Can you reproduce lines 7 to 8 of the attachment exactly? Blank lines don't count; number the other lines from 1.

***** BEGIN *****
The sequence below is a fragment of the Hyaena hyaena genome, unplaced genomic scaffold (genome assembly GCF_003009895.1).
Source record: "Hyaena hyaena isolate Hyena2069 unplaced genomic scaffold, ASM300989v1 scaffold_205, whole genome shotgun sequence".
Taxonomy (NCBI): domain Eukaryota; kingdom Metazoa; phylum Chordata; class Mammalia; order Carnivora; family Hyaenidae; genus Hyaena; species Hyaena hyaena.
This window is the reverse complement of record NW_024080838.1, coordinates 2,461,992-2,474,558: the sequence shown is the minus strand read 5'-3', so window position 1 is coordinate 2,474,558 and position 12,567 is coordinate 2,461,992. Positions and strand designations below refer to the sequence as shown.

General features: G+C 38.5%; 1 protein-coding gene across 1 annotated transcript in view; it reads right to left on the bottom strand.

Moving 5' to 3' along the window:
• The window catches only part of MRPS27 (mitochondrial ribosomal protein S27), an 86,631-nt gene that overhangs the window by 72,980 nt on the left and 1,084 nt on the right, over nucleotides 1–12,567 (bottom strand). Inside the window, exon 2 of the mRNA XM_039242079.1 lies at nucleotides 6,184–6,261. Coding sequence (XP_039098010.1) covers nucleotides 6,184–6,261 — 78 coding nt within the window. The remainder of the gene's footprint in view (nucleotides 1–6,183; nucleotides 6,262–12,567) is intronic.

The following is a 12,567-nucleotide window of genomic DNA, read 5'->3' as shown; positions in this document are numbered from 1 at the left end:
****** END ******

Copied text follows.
• The window catches only part of MRPS27 (mitochondrial ribosomal protein S27), an 86,631-nt gene that overhangs the window by 72,980 nt on the left and 1,084 nt on the right, over nucleotides 1–12,567 (bottom strand). Inside the window, exon 2 of the mRNA XM_039242079.1 lies at nucleotides 6,184–6,261. Coding sequence (XP_039098010.1) covers nucleotides 6,184–6,261 — 78 coding nt within the window. The remainder of the gene's footprint in view (nucleotides 1–6,183; nucleotides 6,262–12,567) is intronic.

The following is a 12,567-nucleotide window of genomic DNA, read 5'->3' as shown; positions in this document are numbered from 1 at the left end: